very tiiiestion. His own life is the best ex-!
cmplilicutiou of his position. A Ithongh 'years ago, lost the State by only 300, mid
not entirely satisfied with ail the details or! his majority in St. Louis wus but one or
4l.n nAi.mi'm..u h1iuil.lll.ns lW'.fl I.A.na f,..n4l,m.i......l 11i.L ..iu t . .1 .l
bliu luiiiji umioG iucuouiv.1 ui xuuv, ue n tiij .
willing to accept and abide by them, sub-
. . - t.-:ii ... .....l :.. l.: 1 I
01 llicir party in ir-., urni unuer no c,r-
curnstances should Congress be Ofkcd for
10 'TOr niuer klhoii ui v. u.ub. ;
ward. Mr. Douglas and the Democratic
rt,rlvr.a rf nt.n.rr't:ii'nn nnd rionPf rirn.
. Cnn,'.vK ,
of the time-honored Missouri Compromise, !
'which prohibited slavery in Kansas and Ne-
braska, J udge Bates openly resisted it, not ;
"J 'u u!. .'l"u.'' "ut " ,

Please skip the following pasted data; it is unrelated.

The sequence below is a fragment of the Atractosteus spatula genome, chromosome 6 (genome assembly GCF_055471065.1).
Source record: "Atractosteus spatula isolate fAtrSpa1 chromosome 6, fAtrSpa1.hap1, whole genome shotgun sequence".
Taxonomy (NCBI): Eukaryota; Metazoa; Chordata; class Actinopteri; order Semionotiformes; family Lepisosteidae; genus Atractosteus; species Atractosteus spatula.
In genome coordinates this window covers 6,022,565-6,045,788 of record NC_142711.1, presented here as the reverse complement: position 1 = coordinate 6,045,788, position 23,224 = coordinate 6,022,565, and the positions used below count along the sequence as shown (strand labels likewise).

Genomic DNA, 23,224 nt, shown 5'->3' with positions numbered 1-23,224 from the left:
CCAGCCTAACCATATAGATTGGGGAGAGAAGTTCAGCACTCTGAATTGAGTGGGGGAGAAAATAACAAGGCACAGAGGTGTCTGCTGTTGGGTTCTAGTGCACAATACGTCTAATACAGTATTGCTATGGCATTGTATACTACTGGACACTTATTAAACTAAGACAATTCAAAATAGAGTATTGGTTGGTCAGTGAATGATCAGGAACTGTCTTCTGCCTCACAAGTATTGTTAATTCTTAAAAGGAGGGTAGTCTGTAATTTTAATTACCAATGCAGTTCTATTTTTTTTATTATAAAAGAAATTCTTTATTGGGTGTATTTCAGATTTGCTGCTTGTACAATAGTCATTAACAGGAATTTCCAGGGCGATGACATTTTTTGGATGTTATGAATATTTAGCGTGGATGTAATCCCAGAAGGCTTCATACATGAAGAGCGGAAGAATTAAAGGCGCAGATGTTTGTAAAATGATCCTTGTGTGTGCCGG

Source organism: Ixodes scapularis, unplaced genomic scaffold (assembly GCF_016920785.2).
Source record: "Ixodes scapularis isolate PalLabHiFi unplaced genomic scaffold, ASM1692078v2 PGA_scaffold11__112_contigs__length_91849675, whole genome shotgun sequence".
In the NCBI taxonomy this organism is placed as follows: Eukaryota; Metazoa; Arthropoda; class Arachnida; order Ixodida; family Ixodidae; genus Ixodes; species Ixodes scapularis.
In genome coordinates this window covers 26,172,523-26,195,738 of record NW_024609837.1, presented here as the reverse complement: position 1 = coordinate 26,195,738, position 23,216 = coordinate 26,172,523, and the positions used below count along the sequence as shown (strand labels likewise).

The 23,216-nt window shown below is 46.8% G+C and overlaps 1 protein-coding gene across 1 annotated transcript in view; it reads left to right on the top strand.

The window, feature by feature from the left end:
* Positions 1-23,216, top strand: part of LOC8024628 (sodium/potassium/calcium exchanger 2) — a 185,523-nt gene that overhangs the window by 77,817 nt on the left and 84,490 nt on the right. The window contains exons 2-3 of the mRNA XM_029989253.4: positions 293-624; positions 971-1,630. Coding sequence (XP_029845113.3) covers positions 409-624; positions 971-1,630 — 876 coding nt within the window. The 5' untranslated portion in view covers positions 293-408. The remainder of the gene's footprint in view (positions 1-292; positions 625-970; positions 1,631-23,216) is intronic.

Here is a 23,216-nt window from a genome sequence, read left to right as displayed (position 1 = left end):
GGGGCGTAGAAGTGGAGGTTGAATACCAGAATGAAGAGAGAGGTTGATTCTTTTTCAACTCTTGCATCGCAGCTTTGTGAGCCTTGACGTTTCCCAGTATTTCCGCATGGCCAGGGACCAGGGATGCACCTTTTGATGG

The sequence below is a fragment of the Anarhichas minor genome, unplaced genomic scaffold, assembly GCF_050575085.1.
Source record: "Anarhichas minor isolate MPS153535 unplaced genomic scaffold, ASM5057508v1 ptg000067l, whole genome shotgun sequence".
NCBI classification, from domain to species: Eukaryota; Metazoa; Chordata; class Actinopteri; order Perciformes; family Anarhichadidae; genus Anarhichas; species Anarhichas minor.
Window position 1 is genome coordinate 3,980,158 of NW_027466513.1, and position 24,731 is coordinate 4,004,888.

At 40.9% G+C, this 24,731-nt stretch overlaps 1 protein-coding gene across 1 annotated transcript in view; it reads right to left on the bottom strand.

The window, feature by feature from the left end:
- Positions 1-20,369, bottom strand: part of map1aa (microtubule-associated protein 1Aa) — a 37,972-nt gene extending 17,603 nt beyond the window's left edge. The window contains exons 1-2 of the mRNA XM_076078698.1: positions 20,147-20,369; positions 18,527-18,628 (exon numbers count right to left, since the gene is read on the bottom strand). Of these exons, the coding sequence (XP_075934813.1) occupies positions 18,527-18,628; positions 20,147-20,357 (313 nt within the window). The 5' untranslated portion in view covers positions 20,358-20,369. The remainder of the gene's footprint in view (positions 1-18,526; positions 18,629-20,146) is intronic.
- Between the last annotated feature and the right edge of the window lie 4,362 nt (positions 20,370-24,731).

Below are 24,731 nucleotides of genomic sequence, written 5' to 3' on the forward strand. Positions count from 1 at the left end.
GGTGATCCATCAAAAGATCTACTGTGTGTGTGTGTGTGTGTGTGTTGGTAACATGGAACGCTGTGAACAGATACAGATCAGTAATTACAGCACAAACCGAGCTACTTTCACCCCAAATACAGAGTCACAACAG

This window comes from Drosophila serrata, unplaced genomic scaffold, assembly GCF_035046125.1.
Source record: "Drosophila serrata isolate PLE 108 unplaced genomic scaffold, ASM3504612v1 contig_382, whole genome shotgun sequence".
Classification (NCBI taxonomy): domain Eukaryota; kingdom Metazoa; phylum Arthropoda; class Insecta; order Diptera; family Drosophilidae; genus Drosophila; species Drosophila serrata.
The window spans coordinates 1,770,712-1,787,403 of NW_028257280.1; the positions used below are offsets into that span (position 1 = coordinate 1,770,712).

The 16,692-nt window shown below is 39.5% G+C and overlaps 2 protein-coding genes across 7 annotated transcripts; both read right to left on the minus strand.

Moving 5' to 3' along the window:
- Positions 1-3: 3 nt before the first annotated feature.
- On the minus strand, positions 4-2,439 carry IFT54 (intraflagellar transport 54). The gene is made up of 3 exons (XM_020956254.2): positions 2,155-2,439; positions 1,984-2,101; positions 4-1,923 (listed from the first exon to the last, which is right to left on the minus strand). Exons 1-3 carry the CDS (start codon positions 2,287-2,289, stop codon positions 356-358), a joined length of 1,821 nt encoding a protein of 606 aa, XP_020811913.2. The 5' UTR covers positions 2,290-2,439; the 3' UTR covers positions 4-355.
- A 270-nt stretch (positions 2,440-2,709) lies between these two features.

-i i :". ,.,.,1 ......!. I...4 I.. .1. .!..'
ate nrttc es in the St. 1.0ms paners. overnis
own well known signature, deprecating this1
oi an eauiiins uueauun :
-e - .
- tlt'rcll"IS'1a3 Uf , hs hM au"e. l"
constitationahty of that co.nprom..se-a..d .
appealing to the .outb to btund, in gwd i
faith, by its provisions.
: during the exntmg scenes in
Kans.cs, which followed for several years
sternly .po the perntin Klu.-y of
rierces Auiutu,m "";,
irnmntni was nresentcd totonzress. ani
- , - 1
of his city;
I'aml the swindling and disgraceful Knglishl
- bill lie similarly rebuked. In a word, while
niiii't iriv ueniiiuir ncuec u iu u it.nmil uu ui
the slaury .gi.atfon, and protesting that
tho negro cpiestion ought not to be the gov-
erning, dominant question of the country,
lie bus neither preached nor practiced sub- moral lirrnkwuter against tlio fanatueisin
mission, and his letter, therefore, was uo f Southern extremists, for no party in that